GoSo Palmless Sun Gloves – $22.50
In general, we have become better at protecting ourselves from harmful UV rays, but there are still parts of our body that we neglect. For example, we often forget that our hands need protection too. This is especially important in activities where our hands are in constant use (pursuits such as golf, fishing etc.). Bushwalking is no different, and recently I had been noticing how tanned my exposed hands were getting after bushwalks, despite frequent application of suncream.
As a botanist, my job also demands time spent in the outdoors: walking to sites, examining plants in a plot, with the backs of my hands being constantly exposed to the sun. Four botanists I know use these sun gloves (one of them uses hers during the collection of soil samples, showing that they can be used for quite dirty and physical work), so I put them to the test and was not disappointed. They are now part of my bushwalking kit as well, and weigh next to nothing (give weight here).
The gloves I use are palmless sun gloves. They are easy to put on or take off – there are three finger loops (on the little finger, middle finger and thumb) and a Velcro tab around the wrist for a loose fit. There is a right and left hand glove – most easily distinguished by the large loop being for the thumb.
Dexterity is not hampered when wearing these, though they can take a bit of getting used to if you are not used to having something on your hands. Palmless gloves are a good design for maintaining dexterity, but also useful because hands can swell in the heat so the loops make the gloves more useful.
They are quick drying, 100 per cent polyester, easy-breathing microfilament with, apparently, “moisture management properties”. I imagine this means wicking moisture to the fabric surface to prevent hands getting sweaty. The gloves are machine or hand washable, with the Velcro tapes join together to prevent the Velcro sticking to other things in the wash. Velcro-ing together also means no pegs need to be used, just attach together on the line.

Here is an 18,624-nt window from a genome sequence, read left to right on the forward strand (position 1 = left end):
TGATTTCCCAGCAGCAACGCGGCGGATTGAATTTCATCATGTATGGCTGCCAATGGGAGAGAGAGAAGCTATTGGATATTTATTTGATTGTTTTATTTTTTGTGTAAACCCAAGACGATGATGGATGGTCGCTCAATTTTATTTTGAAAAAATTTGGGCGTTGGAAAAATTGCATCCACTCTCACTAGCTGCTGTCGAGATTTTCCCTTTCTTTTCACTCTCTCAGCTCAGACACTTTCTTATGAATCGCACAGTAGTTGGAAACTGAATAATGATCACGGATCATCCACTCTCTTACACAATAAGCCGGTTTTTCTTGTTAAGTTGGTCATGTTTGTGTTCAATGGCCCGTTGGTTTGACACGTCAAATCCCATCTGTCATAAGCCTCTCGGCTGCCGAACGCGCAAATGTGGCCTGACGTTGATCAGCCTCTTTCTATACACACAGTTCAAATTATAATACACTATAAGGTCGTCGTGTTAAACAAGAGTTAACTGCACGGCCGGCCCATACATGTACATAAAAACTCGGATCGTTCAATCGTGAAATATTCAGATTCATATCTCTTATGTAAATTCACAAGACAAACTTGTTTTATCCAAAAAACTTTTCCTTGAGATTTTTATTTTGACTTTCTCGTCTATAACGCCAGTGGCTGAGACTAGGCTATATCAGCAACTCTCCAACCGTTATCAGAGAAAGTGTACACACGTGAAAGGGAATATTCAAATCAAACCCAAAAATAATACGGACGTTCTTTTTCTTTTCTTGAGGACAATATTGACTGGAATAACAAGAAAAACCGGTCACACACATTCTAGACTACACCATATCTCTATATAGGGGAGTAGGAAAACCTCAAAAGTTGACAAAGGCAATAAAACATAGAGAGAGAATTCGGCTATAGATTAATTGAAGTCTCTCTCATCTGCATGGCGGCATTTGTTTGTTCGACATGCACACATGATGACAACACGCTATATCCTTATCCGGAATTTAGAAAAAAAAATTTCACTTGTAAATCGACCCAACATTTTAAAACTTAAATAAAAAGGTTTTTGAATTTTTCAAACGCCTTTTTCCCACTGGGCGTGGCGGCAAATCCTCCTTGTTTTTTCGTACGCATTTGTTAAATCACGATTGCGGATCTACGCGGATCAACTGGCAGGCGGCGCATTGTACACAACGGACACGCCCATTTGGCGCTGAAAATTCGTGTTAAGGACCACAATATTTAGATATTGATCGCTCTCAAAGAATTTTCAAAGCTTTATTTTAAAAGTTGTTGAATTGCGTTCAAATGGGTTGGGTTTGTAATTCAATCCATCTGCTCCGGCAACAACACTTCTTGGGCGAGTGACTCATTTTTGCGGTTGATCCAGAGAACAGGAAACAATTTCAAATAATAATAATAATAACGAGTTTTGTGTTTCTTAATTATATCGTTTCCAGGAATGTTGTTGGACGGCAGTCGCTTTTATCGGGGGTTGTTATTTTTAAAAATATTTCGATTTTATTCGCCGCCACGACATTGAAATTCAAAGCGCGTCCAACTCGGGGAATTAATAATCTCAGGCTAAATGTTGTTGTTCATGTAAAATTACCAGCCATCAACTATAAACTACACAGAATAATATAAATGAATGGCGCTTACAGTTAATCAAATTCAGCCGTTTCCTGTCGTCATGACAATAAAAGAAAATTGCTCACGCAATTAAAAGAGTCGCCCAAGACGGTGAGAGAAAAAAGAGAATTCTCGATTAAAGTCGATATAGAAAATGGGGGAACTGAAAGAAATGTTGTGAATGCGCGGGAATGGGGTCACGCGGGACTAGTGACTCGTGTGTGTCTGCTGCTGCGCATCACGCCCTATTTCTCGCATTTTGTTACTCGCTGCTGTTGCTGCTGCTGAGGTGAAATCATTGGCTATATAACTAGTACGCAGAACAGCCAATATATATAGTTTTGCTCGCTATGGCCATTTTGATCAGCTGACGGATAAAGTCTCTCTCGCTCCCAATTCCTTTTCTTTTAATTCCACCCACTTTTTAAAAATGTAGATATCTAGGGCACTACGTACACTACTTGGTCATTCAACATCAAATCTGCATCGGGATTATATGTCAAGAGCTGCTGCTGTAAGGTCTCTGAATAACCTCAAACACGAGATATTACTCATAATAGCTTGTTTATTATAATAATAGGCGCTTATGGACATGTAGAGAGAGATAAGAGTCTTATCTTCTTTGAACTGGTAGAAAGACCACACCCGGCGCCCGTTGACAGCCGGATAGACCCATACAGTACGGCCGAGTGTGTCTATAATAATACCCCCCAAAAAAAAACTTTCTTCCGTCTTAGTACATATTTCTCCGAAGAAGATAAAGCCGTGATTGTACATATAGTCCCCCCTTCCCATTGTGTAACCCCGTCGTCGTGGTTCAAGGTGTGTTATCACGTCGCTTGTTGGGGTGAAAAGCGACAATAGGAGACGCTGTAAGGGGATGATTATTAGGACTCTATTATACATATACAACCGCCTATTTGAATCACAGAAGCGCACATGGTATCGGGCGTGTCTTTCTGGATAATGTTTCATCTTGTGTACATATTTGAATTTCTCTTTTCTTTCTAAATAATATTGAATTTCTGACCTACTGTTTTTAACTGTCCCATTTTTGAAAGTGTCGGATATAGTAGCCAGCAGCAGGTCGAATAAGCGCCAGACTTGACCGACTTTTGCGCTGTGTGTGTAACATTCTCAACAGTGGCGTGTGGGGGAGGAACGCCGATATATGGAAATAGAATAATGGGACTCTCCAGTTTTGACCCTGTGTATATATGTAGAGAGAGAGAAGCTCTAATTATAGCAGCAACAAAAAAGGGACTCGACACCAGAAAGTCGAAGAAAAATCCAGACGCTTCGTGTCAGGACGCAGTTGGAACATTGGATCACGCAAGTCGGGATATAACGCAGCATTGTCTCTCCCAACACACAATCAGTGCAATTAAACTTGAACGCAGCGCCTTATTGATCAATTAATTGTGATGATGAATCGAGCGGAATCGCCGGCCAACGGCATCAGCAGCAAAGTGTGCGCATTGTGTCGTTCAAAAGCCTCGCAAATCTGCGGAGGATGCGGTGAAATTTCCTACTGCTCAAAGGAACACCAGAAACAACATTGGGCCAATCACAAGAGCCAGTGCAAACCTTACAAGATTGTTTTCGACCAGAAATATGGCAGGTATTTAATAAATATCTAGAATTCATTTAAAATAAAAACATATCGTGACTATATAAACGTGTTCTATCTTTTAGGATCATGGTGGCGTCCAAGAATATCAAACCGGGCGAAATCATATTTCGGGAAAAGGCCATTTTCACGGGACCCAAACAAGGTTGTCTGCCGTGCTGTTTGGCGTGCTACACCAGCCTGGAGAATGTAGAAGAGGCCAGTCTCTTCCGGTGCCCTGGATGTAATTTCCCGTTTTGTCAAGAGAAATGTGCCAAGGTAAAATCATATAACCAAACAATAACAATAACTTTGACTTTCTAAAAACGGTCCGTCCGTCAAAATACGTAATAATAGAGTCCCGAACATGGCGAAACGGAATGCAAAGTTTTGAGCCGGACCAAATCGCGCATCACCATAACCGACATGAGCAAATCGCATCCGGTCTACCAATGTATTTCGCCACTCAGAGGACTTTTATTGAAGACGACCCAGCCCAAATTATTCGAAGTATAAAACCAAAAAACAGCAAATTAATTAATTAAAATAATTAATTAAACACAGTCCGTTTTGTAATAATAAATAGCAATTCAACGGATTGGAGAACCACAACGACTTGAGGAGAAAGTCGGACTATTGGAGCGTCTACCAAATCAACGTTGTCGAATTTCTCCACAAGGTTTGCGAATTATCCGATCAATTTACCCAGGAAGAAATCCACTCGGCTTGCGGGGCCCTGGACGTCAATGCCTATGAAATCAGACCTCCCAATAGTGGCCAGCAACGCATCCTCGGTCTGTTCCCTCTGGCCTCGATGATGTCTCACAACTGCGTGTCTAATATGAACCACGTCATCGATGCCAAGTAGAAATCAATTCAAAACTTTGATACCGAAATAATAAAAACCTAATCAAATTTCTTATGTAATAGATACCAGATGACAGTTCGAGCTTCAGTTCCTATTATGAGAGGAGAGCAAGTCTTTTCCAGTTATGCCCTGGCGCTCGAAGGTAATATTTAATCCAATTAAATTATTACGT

The gloves are reversible, two tone – good to have the darker colour for winter to help warm up, but I prefer the skin tone so that I am not distracted during walking. I also removed the stitched on darker brand tag to also prevent distraction.
The cuff can be folded up to increase wrist movement or when wearing a long sleeved shirt that covers your wrist. However, it is more likely that the opposite problem may occur, a colleague says that the gloves are too short, depending on length of shirt sleeve, and there may be a small patch of skin between glove and sleeve that can be exposed.
These gloves are best used for long stretches of walking in the open, rather than pushing through thick scrub as the fabric may catch on vegetation. However, they are very durable and colleagues have had theirs for over three years, of moderate use, with little wear and tear.
There are a few brands available and Cancer Council shops and fishing shops are good options for purchasing. They are available online, but it may be worth trying them on in a store to get the best fit. With my small hands, I found that the S/M were a bit big and I did get the sewing machine out to make some adjustments with the finger loops to make them smaller.